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PIT is a mutation testing tool for java. You can check out the official pitest web site  for more details on mutation testing and PIT. 

Long story short, mutation testing is a very smart way to check the relevance of unit tests. The main idea is to alter the tested code and check that at least one unit test fails. An alteration of the code is called a "mutant". A mutant has "survived" the tests if there is no test failure. 

The goal of this plugin is to bring PIT results to sonar. Right now the integration of these result is quite simple, "survived mutants" on code covered by tests are seen as sonar violations.  


Even if PIT detects "survived mutants" on uncovered lines of code, these mutants are simply ignored by the plugin.


Usage & Installation

Limitations of mutation testing

This section is not specific to PIT but since mutation testing is not yet a mainstream method... Here are a couple of general advises and warnings:

  • Mutation testing is very CPU time expensive. It is really important to control the scope of mutation testing in order to keep acceptable sonar analysis times. See below for tips on analysis time.
  • Mutation testing works on true unit tests. Do not try to use it on integration tests, you might mess up your database, file system, whatever external system used by your integration tests. 



Henri Coles, creator of PIT, gave very useful tips on the PIT mailing list to help reduce PIT execution time:

  • Target only specific portions of your codebase (using the class
  • Limit the mutation operators used
  • Limit the number of mutations per class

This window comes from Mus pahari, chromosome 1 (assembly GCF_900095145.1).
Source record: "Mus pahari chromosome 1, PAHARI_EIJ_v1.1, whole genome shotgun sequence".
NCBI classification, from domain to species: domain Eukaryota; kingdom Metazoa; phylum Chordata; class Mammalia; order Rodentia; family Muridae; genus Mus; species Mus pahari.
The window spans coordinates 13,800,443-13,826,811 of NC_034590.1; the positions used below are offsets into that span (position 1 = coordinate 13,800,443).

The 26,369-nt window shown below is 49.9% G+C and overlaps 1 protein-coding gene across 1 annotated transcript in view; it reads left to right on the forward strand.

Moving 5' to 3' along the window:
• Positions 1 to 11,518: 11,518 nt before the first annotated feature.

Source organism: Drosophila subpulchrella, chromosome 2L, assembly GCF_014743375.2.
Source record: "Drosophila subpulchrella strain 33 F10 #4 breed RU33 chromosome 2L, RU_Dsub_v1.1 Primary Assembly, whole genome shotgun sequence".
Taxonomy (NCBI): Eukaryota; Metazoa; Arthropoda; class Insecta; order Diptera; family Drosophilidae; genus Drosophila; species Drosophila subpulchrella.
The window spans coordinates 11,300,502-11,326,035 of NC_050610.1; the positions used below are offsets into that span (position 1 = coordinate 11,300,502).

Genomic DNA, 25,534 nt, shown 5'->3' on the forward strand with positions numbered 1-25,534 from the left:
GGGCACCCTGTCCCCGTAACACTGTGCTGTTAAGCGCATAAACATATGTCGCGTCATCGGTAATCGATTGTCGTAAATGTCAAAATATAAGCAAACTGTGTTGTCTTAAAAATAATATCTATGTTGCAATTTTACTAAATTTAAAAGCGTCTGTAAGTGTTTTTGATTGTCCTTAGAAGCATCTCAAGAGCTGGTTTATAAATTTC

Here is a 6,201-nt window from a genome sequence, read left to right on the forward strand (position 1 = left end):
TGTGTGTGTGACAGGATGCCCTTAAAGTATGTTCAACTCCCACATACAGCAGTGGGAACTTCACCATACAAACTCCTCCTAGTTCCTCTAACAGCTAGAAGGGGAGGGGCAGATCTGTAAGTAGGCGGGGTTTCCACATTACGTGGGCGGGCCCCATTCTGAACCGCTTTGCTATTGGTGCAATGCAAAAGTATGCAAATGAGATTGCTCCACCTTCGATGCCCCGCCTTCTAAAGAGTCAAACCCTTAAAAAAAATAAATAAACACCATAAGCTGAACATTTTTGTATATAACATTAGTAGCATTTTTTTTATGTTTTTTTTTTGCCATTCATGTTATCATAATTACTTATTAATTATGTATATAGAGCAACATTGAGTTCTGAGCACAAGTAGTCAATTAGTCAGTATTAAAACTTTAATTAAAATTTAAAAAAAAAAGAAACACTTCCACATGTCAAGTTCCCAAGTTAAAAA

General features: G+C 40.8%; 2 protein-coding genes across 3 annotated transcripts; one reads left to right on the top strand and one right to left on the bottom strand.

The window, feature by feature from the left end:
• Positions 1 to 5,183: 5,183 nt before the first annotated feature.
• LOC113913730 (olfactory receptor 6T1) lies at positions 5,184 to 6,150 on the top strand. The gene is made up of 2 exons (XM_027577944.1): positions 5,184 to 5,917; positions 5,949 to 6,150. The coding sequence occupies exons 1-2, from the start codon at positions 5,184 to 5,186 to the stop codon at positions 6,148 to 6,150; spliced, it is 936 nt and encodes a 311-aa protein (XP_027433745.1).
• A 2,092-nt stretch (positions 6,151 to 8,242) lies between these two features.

• Tweak the number of threads

Check out the "Advanced configuration properties" at the bottom of this page to address the above points.


Sonar server installation 

On the sonar side, just copy the sonar-pitest-plugin jar to the extensions/plugins directory just like any regular sonar plugin. 

Since mutation testing is not (yet) officially supported by sonar, this plugin acts as a "single rule" rule engine... This rule, named "Survived mutant", is disabled by default and hence needs to be activated when pitest is used. 

Project build setup

You have two options in order to produce PIT reports for sonar. You can either let the sonar plugin run PIT or you can run PIT prior to the sonar analysis.

PIT launched by Sonar 

There is a compatibility issue with maven 3.X

This is the recommended way to go if your build is based on maven 2. Most mandatory PIT configuration entries will be set using information provided by the pom.xml file of your project. You just need to activate PIT execution and specify which classes to mutate and tests to execute. Below an example:

Note: you will find at the bottom of this page an exhaustive description of all the configuration parameters.

The example above tells PIT to mutate classes from packages starting with "". It also specifies that test classes are located in packages starting with "".

PIT launched before Sonar

You can launch PIT using the PIT maven plugin or the command line runner. PIT execution must be done before sonar analysis. You also need to specify the "reuseReport" mode of the PIT sonar plugin. 

Pit needs to be configured in order to generate XML reports. Be aware that PIT default behavior is to generate HTML reports.  Below a simple configuration example for maven :

inScopeClasses and targetClasses parameters indicated the classes of the system under test where mutations can be performed. In the example above, all the classes from the package and sub packages may be altered. 

Once configured in the maven pom file, you need to run PITusing the following command "mvn org.pitest:pitest-maven:mutationCoverage".

Note : Of course, all the configuration options are clearly explained in the official pitest documentation.

Last but not least, you need to run a sonar analysis with the PIT plugin activated in "reuseReport" mode. The following command would do the job :
"mvn sonar:sonar -Dsonar.pitest.mode=reuseReport"